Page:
unsaddle

Definitions

  • WordNet 3.6
    • v unsaddle remove the saddle from "They unsaddled their mounts"
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Webster's Revised Unabridged Dictionary
    • Unsaddle To strip of a saddle; to take the saddle from, as a horse.
    • Unsaddle To throw from the saddle; to unhorse.
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Century Dictionary and Cyclopedia
    • unsaddle To strip of a saddle; take the saddle from: as, to unsaddle a horse.
    • unsaddle To cause to dismount or fall from a saddle; unhorse.
    • unsaddle To take the saddle from a horse: as, we unsaddled for an hour's rest.
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Chambers's Twentieth Century Dictionary
    • v.t Unsaddle un-sad′l to take the saddle off: to throw from the saddle.
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Etymology

Webster's Revised Unabridged Dictionary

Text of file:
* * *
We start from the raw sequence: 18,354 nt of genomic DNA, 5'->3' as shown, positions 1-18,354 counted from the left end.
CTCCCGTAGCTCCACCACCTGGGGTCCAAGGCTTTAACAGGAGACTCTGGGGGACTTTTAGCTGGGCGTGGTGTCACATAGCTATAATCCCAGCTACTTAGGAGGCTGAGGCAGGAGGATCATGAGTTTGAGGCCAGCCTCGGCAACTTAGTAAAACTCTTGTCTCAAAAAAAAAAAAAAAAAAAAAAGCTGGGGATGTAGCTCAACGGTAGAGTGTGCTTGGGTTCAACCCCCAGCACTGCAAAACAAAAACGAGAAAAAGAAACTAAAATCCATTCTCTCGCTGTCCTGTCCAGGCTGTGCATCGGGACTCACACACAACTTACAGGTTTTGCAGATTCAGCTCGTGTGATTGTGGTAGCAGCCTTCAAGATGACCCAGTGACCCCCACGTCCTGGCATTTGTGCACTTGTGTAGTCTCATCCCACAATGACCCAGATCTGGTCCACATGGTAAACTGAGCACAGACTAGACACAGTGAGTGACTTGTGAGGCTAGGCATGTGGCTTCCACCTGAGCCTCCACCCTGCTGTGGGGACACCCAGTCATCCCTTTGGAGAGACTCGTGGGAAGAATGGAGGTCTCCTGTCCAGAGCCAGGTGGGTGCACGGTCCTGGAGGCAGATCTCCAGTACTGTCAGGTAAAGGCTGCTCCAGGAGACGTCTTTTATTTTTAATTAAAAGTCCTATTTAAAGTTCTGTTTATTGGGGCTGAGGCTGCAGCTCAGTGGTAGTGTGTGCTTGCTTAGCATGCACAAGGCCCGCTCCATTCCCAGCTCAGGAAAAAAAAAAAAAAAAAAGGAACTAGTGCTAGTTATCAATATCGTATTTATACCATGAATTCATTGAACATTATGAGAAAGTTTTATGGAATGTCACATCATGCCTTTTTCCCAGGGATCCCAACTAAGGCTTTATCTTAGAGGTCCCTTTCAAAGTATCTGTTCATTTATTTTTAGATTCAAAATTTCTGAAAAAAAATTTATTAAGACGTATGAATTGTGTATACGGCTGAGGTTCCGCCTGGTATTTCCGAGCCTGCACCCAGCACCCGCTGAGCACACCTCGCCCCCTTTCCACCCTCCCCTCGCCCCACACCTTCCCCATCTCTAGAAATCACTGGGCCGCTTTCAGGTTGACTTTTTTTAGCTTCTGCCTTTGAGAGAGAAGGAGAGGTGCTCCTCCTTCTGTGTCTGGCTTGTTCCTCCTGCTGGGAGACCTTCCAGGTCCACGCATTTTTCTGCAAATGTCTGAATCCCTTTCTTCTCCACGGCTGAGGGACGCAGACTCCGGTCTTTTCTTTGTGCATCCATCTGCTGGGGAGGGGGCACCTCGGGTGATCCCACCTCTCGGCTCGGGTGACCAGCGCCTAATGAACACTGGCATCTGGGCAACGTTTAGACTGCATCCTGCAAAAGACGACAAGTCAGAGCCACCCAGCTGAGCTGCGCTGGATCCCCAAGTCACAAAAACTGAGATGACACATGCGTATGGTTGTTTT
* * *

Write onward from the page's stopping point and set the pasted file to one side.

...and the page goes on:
1st pref. un-, + saddle,

Usage

In literature:

They unsaddled at noon and lay down to loaf on a sunny bank close to the water's edge.
"The Fighting Edge" by William MacLeod Raine
Mounted messengers ordinarily do not unsaddle; they rest, water and feed as directed.
"Manual of Military Training" by James A. Moss
Only when the caravan halts does he enjoy the relief of being unsaddled and fed.
"Travels in Peru, on the Coast, in the Sierra, Across the Cordilleras and the Andes, into the Primeval Forests" by J. J. von Tschudi
After Smith had unsaddled, he opened the grain-sack which contained his provisions.
"'Me-Smith'" by Caroline Lockhart
We'll unsaddle and put the things on the porch.
"Virginia of Elk Creek Valley" by Mary Ellen Chase
The travellers unsaddled, and having removed their horses' bridles, fastened them at some distance off.
"Wood Rangers" by Mayne Reid
Then they unsaddled and prepared for rest and food.
"The Great Sioux Trail" by Joseph Altsheler
She patted Blue gratefully on the shoulder when she unsaddled him.
"The Ranch at the Wolverine" by B. M. Bower
He unsaddled his horse, hobbled it and turned it loose to graze.
"With Hoops of Steel" by Florence Finch Kelly
Each led a spare horse, unsaddled.
"Rimrock Trail" by J. Allan Dunn
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In poetry:

The gums are a-shoot and the wattles a-cluster,
The cattle are roaming the ranges astray;
But why are they late with the hunt and the muster?
And why is the black horse unsaddled to-day?
"Ownerless" by John Shaw Neilson